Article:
Google’s first smart speaker, the Google Home, debuted in 2016, and it’s taken four years for Google to add a single feature in its digital assistant that I would consider essential for anyone looking to control their smart home—specifically, their lights. While it’s true that you can tell your Google Assistant to turn your lights on and off immediately, once you’ve connected said digital helper to whatever service it is you use for your lighting, that’s about as complex as you’ve ever been able to get. Well, unless you count the slightly more nuanced “sleep my” or “wake my” commands, which let you schedule your lights to dim or brighten up to 24 hours in advance. But you couldn’t tell Google to turn your lights on or off at a specific time—at least, not until now. Fading them on and off added an annoying and unnecessary delay, but now—assuming your Google speakers or smartphone apps have whatever latest update enables the feature—you can tell your speaker to turn your lights on and off at set times.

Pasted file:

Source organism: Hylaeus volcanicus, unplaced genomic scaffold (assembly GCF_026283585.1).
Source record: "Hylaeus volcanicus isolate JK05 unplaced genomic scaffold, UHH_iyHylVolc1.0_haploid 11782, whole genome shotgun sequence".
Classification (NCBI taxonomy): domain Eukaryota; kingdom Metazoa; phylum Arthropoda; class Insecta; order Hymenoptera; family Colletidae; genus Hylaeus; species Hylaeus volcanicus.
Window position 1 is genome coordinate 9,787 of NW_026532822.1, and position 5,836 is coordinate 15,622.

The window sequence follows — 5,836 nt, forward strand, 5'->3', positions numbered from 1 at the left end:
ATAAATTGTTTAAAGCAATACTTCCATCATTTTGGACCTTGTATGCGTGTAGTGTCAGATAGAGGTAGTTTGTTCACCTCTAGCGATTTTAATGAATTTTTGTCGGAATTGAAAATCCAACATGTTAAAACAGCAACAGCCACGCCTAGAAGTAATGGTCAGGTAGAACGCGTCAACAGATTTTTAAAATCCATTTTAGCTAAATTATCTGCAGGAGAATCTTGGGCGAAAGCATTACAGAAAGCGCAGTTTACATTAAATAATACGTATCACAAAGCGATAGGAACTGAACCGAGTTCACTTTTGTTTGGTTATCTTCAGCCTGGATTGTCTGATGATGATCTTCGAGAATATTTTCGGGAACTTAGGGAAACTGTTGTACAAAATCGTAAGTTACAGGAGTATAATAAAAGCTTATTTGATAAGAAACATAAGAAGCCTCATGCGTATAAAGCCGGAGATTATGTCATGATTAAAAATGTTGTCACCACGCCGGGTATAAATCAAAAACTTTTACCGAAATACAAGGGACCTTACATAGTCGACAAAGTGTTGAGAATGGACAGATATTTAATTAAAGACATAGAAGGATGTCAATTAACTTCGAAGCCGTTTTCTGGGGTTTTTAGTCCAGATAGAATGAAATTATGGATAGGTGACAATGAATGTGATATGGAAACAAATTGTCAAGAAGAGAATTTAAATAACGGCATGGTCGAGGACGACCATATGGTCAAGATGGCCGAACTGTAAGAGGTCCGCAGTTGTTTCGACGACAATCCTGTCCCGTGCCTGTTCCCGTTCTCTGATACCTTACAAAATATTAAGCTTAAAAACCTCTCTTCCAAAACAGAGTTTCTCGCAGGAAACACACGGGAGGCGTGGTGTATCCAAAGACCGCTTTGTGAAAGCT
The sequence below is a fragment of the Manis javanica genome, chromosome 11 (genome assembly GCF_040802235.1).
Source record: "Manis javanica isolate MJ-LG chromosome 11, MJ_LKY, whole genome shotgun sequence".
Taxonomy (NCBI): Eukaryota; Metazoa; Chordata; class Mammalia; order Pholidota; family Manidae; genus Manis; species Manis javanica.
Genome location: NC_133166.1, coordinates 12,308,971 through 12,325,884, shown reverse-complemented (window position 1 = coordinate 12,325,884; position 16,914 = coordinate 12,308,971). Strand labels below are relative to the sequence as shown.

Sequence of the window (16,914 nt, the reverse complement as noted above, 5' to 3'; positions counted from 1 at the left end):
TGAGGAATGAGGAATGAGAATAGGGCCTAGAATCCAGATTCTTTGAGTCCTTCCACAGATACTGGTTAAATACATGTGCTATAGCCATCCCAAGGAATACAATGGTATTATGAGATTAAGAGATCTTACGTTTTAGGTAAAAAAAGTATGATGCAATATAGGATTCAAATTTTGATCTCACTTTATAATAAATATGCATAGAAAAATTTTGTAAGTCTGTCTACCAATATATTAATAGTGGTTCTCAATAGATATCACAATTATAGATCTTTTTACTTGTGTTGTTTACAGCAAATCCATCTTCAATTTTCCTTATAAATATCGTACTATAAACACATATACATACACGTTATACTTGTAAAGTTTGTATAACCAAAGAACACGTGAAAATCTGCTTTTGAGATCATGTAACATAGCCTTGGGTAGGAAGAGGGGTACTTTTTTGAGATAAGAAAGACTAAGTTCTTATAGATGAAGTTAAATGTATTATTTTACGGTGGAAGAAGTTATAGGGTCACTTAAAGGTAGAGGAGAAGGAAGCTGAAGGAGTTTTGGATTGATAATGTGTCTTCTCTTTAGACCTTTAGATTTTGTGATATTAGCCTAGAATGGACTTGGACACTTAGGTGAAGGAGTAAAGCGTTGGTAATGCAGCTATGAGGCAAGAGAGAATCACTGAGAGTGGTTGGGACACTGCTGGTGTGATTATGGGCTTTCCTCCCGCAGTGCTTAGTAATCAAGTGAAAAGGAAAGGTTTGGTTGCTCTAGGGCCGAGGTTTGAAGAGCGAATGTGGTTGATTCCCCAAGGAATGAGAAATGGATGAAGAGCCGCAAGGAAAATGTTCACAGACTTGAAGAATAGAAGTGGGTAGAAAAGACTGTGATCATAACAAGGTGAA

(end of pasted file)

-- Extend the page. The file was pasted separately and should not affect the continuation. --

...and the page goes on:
The times don’t have to be exact. If you want your lights off at 8 p.m. that day, telling Google Assistant to turn them at that time works just as well as telling Google Assistant that you want your lights off in five minutes. You can also have your Google Assistant only turn the lights on for a certain amount of time—say, ten minutes. Or, if you still like the ability to fade your lights in and out, you can give Google a fade time: “Brighten my lights for 30 minutes,” for example. You can’t fade your lights less than five minutes. Similarly, Google Assistant can also turn lights on and off at sunset and sunrise with voice commands, and you can schedule all these new smart home actions up to seven days in advance. Google Assistant should be able to cancel scheduled actions, too: tell it to either “cancel my schedule actions” en masse, or ask it to “remove my [device name]’s schedule.” I say “should be,” though, as reports indicate the cancelling process doesn’t quite work yet. Also, while you would think that it would be easy to replicate this process for devices that aren’t lights, such as a smart plug, that doesn’t appear to be working yet, either. Despite these quirks, Google’s implementation is ideal. Finally, I can tell my bathroom lights to turn on and off for the time I’ll likely be in there, rather than having to fuss with awkward dimming or mashing a physical button—which I always remember to turn on, but sometimes forget to turn off